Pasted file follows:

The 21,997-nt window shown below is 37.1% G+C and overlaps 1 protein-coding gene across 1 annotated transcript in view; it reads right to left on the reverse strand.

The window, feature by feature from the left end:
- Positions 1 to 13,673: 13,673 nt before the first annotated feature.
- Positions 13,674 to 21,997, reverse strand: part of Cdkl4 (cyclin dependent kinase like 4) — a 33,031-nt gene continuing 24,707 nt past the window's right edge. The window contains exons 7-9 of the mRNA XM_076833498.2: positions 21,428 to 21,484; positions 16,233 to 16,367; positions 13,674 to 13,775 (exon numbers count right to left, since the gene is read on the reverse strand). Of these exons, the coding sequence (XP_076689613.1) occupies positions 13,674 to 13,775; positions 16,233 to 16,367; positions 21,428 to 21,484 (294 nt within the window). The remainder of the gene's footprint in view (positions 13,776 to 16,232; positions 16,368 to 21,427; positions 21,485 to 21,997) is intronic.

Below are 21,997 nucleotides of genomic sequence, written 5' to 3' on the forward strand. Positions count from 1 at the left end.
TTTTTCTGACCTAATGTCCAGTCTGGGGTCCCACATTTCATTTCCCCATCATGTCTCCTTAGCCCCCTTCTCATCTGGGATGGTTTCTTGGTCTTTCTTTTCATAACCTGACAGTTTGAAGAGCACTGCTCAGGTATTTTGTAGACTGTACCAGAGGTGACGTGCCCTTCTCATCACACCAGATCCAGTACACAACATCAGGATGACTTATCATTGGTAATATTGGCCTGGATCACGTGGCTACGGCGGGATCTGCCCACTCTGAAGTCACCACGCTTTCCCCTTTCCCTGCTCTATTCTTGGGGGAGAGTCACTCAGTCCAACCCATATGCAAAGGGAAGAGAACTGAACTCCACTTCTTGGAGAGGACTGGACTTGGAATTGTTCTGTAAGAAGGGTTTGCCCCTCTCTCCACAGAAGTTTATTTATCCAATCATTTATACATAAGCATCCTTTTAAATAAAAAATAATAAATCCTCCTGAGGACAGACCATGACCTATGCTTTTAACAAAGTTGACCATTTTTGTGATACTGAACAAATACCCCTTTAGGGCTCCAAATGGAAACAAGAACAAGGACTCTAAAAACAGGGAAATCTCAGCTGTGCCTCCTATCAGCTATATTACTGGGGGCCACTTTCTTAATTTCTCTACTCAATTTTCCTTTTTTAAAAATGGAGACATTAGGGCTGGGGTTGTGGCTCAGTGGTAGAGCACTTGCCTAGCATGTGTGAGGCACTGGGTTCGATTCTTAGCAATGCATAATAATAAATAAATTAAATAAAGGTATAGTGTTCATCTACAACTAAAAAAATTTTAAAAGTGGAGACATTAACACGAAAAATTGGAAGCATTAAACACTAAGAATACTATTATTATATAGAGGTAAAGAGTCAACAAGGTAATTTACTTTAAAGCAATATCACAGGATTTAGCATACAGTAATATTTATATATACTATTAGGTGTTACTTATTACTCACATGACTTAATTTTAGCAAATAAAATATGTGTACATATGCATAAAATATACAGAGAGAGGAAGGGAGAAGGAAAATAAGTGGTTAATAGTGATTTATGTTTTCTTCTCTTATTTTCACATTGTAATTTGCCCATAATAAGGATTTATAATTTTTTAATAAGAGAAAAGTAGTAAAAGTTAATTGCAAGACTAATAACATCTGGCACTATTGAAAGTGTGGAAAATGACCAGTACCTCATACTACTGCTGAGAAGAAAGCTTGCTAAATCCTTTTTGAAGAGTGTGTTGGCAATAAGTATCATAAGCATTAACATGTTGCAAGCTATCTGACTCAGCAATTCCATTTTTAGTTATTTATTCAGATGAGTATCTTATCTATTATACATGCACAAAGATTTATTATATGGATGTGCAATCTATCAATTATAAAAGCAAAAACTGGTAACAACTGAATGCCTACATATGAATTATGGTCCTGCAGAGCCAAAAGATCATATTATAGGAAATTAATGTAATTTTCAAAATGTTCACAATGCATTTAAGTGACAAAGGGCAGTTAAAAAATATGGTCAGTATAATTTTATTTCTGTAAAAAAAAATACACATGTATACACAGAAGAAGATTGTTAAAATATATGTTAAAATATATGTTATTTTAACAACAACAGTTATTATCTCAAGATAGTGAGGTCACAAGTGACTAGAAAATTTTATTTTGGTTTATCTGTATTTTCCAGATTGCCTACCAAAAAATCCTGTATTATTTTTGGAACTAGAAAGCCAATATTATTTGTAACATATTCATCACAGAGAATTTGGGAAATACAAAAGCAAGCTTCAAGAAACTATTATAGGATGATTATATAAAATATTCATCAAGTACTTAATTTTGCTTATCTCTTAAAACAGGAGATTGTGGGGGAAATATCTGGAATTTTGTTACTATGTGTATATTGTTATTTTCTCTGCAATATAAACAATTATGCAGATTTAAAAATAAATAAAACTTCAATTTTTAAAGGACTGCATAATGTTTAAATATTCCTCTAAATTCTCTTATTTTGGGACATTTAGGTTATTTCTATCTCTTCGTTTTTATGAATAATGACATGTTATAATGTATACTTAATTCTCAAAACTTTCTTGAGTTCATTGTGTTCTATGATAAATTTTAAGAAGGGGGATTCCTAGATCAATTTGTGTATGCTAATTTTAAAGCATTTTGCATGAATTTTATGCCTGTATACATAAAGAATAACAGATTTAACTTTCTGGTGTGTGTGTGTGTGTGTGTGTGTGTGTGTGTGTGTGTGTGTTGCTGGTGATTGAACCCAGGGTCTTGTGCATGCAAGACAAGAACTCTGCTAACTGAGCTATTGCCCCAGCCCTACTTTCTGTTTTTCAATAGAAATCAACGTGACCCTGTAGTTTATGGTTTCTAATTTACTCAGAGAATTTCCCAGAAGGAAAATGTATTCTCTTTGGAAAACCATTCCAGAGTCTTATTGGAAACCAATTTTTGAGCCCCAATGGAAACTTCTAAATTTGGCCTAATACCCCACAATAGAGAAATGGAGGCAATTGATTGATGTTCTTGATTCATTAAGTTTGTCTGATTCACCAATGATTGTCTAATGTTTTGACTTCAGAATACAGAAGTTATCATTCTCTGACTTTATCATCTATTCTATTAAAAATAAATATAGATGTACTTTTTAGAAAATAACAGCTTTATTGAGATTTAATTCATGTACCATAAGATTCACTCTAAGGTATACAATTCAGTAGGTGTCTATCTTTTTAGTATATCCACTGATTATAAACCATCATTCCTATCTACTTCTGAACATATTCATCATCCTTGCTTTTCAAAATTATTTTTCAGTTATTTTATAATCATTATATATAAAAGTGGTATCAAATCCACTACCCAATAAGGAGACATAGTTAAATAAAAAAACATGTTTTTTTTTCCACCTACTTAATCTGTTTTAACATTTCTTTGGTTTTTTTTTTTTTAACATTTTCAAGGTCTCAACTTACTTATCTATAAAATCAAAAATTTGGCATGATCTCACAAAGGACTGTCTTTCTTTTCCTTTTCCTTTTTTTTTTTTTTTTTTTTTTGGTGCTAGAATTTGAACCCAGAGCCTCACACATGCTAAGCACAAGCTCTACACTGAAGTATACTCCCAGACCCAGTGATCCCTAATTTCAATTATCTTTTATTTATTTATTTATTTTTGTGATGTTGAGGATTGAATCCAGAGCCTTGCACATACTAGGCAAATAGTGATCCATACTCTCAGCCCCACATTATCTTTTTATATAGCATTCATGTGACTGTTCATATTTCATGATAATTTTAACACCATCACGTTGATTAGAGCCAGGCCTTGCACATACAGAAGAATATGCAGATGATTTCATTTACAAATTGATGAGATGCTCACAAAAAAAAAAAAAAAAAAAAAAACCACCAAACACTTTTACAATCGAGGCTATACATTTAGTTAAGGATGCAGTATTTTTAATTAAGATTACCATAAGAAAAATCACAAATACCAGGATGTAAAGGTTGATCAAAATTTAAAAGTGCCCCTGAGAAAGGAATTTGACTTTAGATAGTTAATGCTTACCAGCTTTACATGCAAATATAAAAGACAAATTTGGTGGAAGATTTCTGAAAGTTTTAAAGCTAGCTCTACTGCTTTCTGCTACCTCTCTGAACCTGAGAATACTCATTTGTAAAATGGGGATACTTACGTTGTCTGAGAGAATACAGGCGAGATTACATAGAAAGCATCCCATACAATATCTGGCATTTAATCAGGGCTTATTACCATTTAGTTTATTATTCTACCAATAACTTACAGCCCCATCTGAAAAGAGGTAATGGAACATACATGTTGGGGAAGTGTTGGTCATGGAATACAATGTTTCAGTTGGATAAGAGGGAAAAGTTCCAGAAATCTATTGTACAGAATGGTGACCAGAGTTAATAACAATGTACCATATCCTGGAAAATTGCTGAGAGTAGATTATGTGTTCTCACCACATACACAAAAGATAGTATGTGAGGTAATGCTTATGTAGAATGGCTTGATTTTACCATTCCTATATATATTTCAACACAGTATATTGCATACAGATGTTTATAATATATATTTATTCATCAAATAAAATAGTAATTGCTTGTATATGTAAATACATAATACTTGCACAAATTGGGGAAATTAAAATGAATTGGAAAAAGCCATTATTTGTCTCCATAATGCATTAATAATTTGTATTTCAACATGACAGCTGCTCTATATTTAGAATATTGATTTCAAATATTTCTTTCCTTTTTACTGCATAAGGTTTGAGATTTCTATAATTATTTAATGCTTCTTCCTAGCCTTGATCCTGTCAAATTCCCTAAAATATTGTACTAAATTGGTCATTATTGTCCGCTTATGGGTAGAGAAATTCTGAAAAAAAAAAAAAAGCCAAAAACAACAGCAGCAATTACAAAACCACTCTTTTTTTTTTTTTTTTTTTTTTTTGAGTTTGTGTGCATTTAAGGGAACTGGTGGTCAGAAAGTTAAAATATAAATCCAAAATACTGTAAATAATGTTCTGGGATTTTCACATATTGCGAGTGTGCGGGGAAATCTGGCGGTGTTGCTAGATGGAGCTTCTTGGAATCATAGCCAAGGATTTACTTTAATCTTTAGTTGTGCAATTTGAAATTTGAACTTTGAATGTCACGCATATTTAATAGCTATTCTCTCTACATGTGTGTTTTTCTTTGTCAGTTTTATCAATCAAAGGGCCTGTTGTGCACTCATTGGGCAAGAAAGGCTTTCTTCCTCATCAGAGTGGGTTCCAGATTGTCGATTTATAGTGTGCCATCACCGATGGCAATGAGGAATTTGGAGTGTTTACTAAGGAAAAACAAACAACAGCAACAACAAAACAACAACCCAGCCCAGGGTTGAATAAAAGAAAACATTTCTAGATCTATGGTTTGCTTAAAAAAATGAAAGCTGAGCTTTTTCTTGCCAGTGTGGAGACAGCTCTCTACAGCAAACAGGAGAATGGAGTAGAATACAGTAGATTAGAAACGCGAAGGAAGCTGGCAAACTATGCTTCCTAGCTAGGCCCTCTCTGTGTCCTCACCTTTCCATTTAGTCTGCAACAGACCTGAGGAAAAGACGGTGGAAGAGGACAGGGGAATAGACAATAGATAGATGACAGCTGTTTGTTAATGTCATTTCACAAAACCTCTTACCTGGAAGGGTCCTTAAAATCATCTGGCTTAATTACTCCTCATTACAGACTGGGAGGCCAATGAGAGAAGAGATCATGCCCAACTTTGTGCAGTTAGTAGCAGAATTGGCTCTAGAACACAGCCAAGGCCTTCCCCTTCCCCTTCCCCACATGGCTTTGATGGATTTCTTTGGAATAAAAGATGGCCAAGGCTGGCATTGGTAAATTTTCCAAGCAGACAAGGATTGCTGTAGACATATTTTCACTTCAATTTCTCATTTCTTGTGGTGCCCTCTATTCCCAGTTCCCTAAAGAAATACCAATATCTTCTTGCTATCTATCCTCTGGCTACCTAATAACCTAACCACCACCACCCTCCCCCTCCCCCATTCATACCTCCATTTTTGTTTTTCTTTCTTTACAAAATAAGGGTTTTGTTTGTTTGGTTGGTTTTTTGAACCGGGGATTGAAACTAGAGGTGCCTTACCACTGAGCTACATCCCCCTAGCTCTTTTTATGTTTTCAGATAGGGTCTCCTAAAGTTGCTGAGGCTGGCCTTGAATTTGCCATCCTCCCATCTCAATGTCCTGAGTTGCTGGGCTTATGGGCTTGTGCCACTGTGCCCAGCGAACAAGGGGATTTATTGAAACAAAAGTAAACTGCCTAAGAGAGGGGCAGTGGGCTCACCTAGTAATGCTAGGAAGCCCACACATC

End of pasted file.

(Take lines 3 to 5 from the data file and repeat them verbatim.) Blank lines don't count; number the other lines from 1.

- Positions 1 to 13,673: 13,673 nt before the first annotated feature.
- Positions 13,674 to 21,997, reverse strand: part of Cdkl4 (cyclin dependent kinase like 4) — a 33,031-nt gene continuing 24,707 nt past the window's right edge. The window contains exons 7-9 of the mRNA XM_076833498.2: positions 21,428 to 21,484; positions 16,233 to 16,367; positions 13,674 to 13,775 (exon numbers count right to left, since the gene is read on the reverse strand). Of these exons, the coding sequence (XP_076689613.1) occupies positions 13,674 to 13,775; positions 16,233 to 16,367; positions 21,428 to 21,484 (294 nt within the window). The remainder of the gene's footprint in view (positions 13,776 to 16,232; positions 16,368 to 21,427; positions 21,485 to 21,997) is intronic.

Below are 21,997 nucleotides of genomic sequence, written 5' to 3' on the forward strand. Positions count from 1 at the left end.